*Tay and Nay is an affectionate short form of the words/names, Tatay, which means Father and Nanay, which means Mother.

Thus, the beloved statue, Our Lady of Manaoag, became attributed to protective and healing powers and became the patroness “of the sick, the helpless and the needy.”

This is an elaborate carving of Our Lady of Manaoag in a tree. (c) Photo by Zar Photography. All rights reserved.

The statue, too, is so venerated amongst the Filipino community that a replica travels around the world, while the original statue remains in the shrine in Manaoag. When it was her turn to travel to the Brampton, Ontario, Canada, where we live, a Catholic mass was performed in her honour at St. Mary’s Church on Main Street, a couple of blocks from our house at that time.

Of course, my family went and my father in conversation with one of her entourage in her pilgrimage shared the news of his birthplace and somehow the Our Lady of Manaoag statue was brought to our very home right after the service!

It was one of the highest honours for my family and for my father especially since our home was the only home she visited in the entire Greater-Toronto-Area (GTA)! The rest of her visits were only to churches.

Many Filipinos who attended the service were told where the Lady would be visiting after many inquiries and so they, too, followed us home. And though many requests were made for visitation to homes, according to Father Arceo, only one visitation was permitted because it was not possible for them to make all rounds in such a short period of time.

We lived in a moderately sized house with three bedrooms and I remember my mother was anxious because she had no food to offer our guests who had travelled all the way from the Philippines.

Unannounced Filipino visitors showed up at our door wishing to see and touch Our Lady of Manaoag and to also pray blessings over the household in which she was visiting.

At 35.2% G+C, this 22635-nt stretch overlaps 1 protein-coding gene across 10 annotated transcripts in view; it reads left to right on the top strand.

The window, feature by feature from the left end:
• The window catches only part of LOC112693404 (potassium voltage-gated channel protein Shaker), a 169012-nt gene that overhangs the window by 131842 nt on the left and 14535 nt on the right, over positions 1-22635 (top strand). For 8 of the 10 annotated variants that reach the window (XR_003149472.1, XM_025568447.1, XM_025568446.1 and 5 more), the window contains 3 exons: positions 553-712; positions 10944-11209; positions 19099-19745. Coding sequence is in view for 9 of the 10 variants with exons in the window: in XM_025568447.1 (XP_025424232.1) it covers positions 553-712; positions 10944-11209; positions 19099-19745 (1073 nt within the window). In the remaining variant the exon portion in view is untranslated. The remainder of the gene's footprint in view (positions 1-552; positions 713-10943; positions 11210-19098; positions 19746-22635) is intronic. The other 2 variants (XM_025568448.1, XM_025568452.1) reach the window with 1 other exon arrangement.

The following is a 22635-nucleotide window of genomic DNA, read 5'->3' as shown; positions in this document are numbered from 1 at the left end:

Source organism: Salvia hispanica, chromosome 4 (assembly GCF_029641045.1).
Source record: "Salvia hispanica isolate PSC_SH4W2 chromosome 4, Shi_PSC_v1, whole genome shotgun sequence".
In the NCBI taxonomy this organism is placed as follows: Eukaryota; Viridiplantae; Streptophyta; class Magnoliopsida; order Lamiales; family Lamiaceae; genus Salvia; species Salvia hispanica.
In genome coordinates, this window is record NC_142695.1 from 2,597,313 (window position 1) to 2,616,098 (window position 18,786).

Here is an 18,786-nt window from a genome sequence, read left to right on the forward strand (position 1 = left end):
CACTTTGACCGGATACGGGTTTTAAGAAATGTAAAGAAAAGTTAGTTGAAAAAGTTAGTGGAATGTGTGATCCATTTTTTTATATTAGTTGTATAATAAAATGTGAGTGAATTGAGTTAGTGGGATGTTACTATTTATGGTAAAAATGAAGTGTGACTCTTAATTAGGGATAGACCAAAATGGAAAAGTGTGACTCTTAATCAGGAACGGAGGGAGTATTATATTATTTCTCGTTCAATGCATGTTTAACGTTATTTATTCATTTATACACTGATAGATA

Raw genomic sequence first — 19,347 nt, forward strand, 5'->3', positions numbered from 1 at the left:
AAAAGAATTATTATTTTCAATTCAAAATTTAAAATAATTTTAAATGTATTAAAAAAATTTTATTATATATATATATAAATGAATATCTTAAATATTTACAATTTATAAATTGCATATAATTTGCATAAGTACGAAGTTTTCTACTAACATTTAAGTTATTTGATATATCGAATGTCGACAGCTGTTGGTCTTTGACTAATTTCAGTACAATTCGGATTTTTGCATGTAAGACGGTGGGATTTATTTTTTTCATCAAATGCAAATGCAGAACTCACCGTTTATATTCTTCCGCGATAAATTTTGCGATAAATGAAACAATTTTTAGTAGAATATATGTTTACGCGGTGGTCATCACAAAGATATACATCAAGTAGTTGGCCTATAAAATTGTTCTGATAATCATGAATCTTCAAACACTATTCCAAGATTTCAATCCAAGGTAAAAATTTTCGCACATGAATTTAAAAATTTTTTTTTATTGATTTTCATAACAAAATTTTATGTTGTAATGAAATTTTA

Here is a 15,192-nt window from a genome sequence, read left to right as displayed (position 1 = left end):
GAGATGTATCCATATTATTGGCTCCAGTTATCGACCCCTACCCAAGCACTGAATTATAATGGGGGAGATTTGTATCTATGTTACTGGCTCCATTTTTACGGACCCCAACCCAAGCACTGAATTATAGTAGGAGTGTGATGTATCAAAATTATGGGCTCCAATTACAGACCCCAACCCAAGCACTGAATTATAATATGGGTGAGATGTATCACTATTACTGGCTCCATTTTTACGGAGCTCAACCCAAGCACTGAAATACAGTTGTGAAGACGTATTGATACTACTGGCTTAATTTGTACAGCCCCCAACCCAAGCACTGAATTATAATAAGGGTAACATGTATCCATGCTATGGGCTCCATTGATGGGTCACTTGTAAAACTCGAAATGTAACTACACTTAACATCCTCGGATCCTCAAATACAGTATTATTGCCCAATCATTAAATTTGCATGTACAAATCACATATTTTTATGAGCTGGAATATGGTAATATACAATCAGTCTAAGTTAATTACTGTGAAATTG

We had no substantial food to offer our guests. And yet, but some miracle, my mom and Dad were able to cook out of nothing (our fridge was barely stocked) in just over an hour before the entourage arrived.

And then unannounced guests would arrive with an array of food as offering to her hosts and to the community that gathered! It was unbelievable. What was once an empty house and an empty table had become in a matter of an hour or less, a crowded household with a feast!

There was a lively buzz of Tagalog intermingled with Pangasinan, eating, photographs, praying, and well wishes until the late evening when Our Lady of Manaoag and her entourage retired to travel to another city listed on their worldwide tour.

I was, maybe, 10 years old. And I remember the evening quite well.

The revered Lady that receives visits from Filipino Roman Catholic pilgrims each year at the Manaoag Shrine also stood in our living room for an evening when I was a child.

The Feast of Our Lady of Manaoag is celebrated on April 21, the day she was canonically crowned by his Holiness Pope, Pius XI in 1926.

Our Lady of Manaoag visits our home on her pilgrimage tour in Canada. If you look closely at the photo there is a perfectly shaped halo behind her crown! The shot was taken by my mother who is an amateur at photography. It is maybe a reflection of the flashbulb against the window glass, but if you look closely, you can clearly see it's a perfectly round shape of a halo instead of the expected splattered light that usually results from a flashbulb. (c) Photo Zar Photography. All rights reserved.

Small miracles do happen—especially to those who don’t expect them.


What small miracle in your life has helped you grow in faith?


A special thank you to my father for providing me with a rich historical account of Our Lady of Manaoag, for sharing his personal stories of miracles, and for his reverent faith.

For previously posted features by The Bibliotaphe’s Closet for the All Things Asian Event, visit the Event Page here.

Zara Alexis